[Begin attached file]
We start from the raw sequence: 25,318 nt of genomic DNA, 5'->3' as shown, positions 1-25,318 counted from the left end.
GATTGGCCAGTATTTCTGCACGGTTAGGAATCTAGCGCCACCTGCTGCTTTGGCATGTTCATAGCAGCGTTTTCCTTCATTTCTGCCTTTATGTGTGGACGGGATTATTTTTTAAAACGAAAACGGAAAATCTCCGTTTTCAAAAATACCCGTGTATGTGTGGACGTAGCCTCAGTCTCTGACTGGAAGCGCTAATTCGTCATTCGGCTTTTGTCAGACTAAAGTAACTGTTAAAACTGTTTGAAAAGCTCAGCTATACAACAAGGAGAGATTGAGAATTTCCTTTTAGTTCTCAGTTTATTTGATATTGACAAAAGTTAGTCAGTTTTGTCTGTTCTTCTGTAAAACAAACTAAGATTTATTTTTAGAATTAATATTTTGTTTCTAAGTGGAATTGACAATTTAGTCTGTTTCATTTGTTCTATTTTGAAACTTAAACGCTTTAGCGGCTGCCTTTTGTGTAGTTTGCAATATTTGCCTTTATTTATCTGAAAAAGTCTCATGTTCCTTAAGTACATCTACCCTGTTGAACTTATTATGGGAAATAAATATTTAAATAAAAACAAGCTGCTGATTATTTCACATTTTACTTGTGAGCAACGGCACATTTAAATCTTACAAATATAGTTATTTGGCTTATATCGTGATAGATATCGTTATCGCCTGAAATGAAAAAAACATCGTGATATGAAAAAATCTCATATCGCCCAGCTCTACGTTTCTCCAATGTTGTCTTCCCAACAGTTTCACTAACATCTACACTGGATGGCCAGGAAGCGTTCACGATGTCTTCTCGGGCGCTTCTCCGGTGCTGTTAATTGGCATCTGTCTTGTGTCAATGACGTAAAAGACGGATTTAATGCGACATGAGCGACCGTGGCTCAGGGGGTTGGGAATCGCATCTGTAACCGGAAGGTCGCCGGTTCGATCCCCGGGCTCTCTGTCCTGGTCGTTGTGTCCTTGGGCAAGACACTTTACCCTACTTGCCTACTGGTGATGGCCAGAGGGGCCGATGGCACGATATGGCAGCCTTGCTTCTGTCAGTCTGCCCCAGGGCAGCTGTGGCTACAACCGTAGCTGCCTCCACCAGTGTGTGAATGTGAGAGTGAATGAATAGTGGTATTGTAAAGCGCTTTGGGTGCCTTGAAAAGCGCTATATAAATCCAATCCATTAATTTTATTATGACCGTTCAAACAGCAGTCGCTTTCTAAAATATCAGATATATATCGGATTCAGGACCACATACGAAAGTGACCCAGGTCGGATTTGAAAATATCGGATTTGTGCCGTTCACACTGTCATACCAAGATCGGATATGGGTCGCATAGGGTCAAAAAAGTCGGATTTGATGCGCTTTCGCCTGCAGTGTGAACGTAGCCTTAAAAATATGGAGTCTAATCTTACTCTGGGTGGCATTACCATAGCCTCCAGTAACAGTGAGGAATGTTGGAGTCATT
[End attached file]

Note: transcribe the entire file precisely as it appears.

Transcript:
We start from the raw sequence: 25,318 nt of genomic DNA, 5'->3' as shown, positions 1-25,318 counted from the left end.
GATTGGCCAGTATTTCTGCACGGTTAGGAATCTAGCGCCACCTGCTGCTTTGGCATGTTCATAGCAGCGTTTTCCTTCATTTCTGCCTTTATGTGTGGACGGGATTATTTTTTAAAACGAAAACGGAAAATCTCCGTTTTCAAAAATACCCGTGTATGTGTGGACGTAGCCTCAGTCTCTGACTGGAAGCGCTAATTCGTCATTCGGCTTTTGTCAGACTAAAGTAACTGTTAAAACTGTTTGAAAAGCTCAGCTATACAACAAGGAGAGATTGAGAATTTCCTTTTAGTTCTCAGTTTATTTGATATTGACAAAAGTTAGTCAGTTTTGTCTGTTCTTCTGTAAAACAAACTAAGATTTATTTTTAGAATTAATATTTTGTTTCTAAGTGGAATTGACAATTTAGTCTGTTTCATTTGTTCTATTTTGAAACTTAAACGCTTTAGCGGCTGCCTTTTGTGTAGTTTGCAATATTTGCCTTTATTTATCTGAAAAAGTCTCATGTTCCTTAAGTACATCTACCCTGTTGAACTTATTATGGGAAATAAATATTTAAATAAAAACAAGCTGCTGATTATTTCACATTTTACTTGTGAGCAACGGCACATTTAAATCTTACAAATATAGTTATTTGGCTTATATCGTGATAGATATCGTTATCGCCTGAAATGAAAAAAACATCGTGATATGAAAAAATCTCATATCGCCCAGCTCTACGTTTCTCCAATGTTGTCTTCCCAACAGTTTCACTAACATCTACACTGGATGGCCAGGAAGCGTTCACGATGTCTTCTCGGGCGCTTCTCCGGTGCTGTTAATTGGCATCTGTCTTGTGTCAATGACGTAAAAGACGGATTTAATGCGACATGAGCGACCGTGGCTCAGGGGGTTGGGAATCGCATCTGTAACCGGAAGGTCGCCGGTTCGATCCCCGGGCTCTCTGTCCTGGTCGTTGTGTCCTTGGGCAAGACACTTTACCCTACTTGCCTACTGGTGATGGCCAGAGGGGCCGATGGCACGATATGGCAGCCTTGCTTCTGTCAGTCTGCCCCAGGGCAGCTGTGGCTACAACCGTAGCTGCCTCCACCAGTGTGTGAATGTGAGAGTGAATGAATAGTGGTATTGTAAAGCGCTTTGGGTGCCTTGAAAAGCGCTATATAAATCCAATCCATTAATTTTATTATGACCGTTCAAACAGCAGTCGCTTTCTAAAATATCAGATATATATCGGATTCAGGACCACATACGAAAGTGACCCAGGTCGGATTTGAAAATATCGGATTTGTGCCGTTCACACTGTCATACCAAGATCGGATATGGGTCGCATAGGGTCAAAAAAGTCGGATTTGATGCGCTTTCGCCTGCAGTGTGAACGTAGCCTTAAAAATATGGAGTCTAATCTTACTCTGGGTGGCATTACCATAGCCTCCAGTAACAGTGAGGAATGTTGGAGTCATT